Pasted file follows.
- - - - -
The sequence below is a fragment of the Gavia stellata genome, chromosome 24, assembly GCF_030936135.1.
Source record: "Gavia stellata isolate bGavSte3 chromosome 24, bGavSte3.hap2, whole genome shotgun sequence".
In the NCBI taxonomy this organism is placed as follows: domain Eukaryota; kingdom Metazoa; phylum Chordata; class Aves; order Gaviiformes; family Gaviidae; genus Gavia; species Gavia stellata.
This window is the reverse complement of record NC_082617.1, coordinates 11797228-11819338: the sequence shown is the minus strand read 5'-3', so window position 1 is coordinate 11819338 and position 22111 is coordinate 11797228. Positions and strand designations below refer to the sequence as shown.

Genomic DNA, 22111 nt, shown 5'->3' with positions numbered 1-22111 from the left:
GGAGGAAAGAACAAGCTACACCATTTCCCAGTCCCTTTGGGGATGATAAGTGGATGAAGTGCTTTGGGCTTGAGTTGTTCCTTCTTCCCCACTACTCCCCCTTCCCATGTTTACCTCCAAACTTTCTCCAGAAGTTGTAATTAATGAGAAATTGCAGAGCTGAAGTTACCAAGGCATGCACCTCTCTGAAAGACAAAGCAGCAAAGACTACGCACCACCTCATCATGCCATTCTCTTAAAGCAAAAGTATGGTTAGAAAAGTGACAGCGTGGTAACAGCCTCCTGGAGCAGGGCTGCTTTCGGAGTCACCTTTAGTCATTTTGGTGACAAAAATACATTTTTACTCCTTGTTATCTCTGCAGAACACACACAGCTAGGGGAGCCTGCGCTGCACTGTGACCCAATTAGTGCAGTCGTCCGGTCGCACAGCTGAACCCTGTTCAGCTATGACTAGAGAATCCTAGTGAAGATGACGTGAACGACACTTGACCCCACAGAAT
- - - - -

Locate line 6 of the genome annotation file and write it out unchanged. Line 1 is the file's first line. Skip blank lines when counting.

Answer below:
GGAGGAAAGAACAAGCTACACCATTTCCCAGTCCCTTTGGGGATGATAAGTGGATGAAGTGCTTTGGGCTTGAGTTGTTCCTTCTTCCCCACTACTCCCCCTTCCCATGTTTACCTCCAAACTTTCTCCAGAAGTTGTAATTAATGAGAAATTGCAGAGCTGAAGTTACCAAGGCATGCACCTCTCTGAAAGACAAAGCAGCAAAGACTACGCACCACCTCATCATGCCATTCTCTTAAAGCAAAAGTATGGTTAGAAAAGTGACAGCGTGGTAACAGCCTCCTGGAGCAGGGCTGCTTTCGGAGTCACCTTTAGTCATTTTGGTGACAAAAATACATTTTTACTCCTTGTTATCTCTGCAGAACACACACAGCTAGGGGAGCCTGCGCTGCACTGTGACCCAATTAGTGCAGTCGTCCGGTCGCACAGCTGAACCCTGTTCAGCTATGACTAGAGAATCCTAGTGAAGATGACGTGAACGACACTTGACCCCACAGAAT